DENVER -- One year ago, one of the most powerful storms in recorded history devastated Puerto Rico. For many on the island, their lives were turned upside down. For some, Hurricane Maria destroyed their dream.
Puerto Rican chef Sebastian Ramirez says he lost the one thing he worked his whole life to build.
“It was like my dream restaurant, doing exactly what I liked doing,” explained Ramirez.
A few years ago Ramirez opened Parcela in San Juan, Puerto Rico. It was known for its farm to table concept and the restaurant became his second home.
“We were a very tight family. So that was the toughest part for us. Like being every day in the same kitchen and all of the sudden not being with them,” added Ramirez.
The restaurant was damaged, it would be weeks before power was restored and the storm destroyed the farms Ramirez bought his food from. Ramirez was forced to make a choice.
“I just decided to not compromise what I had done in the restaurant for four years and not compromise the quality and our philosophy,” Ramirez said.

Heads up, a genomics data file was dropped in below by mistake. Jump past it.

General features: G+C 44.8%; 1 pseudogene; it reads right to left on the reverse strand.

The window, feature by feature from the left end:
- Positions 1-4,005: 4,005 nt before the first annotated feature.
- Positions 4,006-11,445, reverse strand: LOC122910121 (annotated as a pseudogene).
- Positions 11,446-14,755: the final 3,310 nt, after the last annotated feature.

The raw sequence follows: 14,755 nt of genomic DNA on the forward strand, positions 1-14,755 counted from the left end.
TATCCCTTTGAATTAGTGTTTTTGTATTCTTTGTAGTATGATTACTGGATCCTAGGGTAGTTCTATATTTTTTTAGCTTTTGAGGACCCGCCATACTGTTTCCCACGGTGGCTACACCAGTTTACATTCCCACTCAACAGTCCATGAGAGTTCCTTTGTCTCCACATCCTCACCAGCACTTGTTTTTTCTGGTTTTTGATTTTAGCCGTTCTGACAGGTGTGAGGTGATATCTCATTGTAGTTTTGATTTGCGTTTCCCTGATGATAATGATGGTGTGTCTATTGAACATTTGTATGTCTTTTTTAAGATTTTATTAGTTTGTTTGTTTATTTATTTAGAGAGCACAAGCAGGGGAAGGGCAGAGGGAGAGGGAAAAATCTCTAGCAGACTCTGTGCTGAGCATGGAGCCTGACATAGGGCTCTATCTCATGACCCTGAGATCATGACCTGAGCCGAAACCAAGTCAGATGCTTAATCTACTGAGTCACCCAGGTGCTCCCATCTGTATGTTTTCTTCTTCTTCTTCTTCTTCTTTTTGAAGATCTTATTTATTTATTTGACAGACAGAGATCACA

Ramirez lost his restaurant but not his hope. He stayed on the island for months doing what he could to help his neighbors. A few months after the storm hit, he got a call from a fellow Puerto Rican and friend in Denver. Juan Padro owns several restaurants and asked him to help run the kitchen of Señor Bear in the Lower Highlands.
Ramirez is now back in the place he says he belongs, in the kitchen. Like Ramirez there are many others who left the island and found jobs in the states. One year later, the dreams Hurricane Maria destroyed are now replaced with new ones.
“Everyone is the same way I am. Anxious to get back to the island once things settle down and go back to what started a few years ago.”
Ramirez says there is still a long road ahead for Puerto Rico. One way Coloradans can help is to vacation on the island. He says tourism dollars is what the island needs.AlertMe